It seems that many people who apply for jobs with translation companies get turned down because they are not qualified to be either a translator or an interpreter. Considering oneself as bi-lingual is a good skill and fluency in a second language means the ability to speak, comprehend, write and read in that language at an equal level to a native educated speaker. However, being fluent is only the 1st step in reaching the goal as a professional interpreter or certified translation professional. Like all professions, training, practice and experience is required which means there is no single pathway to success.
If you are eager to become a sought after certified translation professional there are a number of things you can do which are outlined below.
The first step to take is to achieve some sort of certification or accreditation. Having these credentials provides the documents that prove you have the necessary skills to translate professionally. There are many universities which offer both advanced degrees as well as professional certificate courses in translation. The highly respected American Translator’s Association provides certification courses for translators.
If your interest lies in the legal or medical translation fields organizations like the International Medical Interpreters Association and the National Association of Judiciary Interpreters and Translators offer certificate standard courses as well. Some U.S. states offer accreditation courses for both translators and interpreters.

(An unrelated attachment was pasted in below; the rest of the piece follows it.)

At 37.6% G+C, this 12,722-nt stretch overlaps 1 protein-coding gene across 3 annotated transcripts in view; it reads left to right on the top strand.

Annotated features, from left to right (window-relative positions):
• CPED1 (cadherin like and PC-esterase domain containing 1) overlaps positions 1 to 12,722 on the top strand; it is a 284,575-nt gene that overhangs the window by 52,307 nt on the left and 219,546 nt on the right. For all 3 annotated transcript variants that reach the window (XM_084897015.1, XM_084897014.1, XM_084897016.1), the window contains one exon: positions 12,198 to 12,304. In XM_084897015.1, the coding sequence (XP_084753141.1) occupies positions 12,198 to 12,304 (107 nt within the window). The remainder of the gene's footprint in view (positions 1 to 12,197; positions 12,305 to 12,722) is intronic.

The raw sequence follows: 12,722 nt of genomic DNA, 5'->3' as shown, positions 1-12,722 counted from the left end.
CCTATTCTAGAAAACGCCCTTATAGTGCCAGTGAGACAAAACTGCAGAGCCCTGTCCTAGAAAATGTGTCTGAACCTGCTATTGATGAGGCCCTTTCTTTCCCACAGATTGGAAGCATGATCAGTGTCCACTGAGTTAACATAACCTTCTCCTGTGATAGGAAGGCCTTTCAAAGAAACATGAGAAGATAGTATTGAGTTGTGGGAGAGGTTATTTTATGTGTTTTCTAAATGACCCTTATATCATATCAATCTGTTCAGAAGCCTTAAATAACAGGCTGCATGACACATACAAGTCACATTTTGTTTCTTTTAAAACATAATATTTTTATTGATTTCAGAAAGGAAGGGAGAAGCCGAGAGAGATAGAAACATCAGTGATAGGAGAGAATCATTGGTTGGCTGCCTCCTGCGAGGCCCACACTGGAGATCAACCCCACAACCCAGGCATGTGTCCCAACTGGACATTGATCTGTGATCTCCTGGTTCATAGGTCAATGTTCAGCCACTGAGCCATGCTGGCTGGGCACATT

Getting a certificate in this way can be of a great help to you as their website directories will include you on their listings. This is the place where likely clients seek the services of translators. You may find you don’t gain a lot from getting a certificate as you consider yourself fluent in a second language, but if this is the career you want getting certified puts you ahead of others.
Pass a translator test
Another great way to market yourself as a certified translation professional is to sit a language proficiency test like the Defense Language Proficiency Test (DLPT). This shows off your fluency and is attractive to clients.
The next stage is to get experience. Most careerists often begin in an entry-level job as they start their way up the ladder. If you live close to a college, take some classes in translation and be on the lookout for chances to undertake translation work on the campus for different departments. This is a good way to get a portfolio of examples of successful translation work that you can showcase to potential clients.
After getting your certified translation professional certification and some translation experience, you can start to market your skills to hospitals, law firms, language agencies, government agencies, police stations and hospitals. Most translators end up working for clients based on a contractual relationship and not as a full time employee. A good way to start to market your translation services is to set up a blog or website and join in the online community of language professionals. You should have all your credentials as a certified translation professional ready to send to interested clients and make sure you make clear what your rates are.
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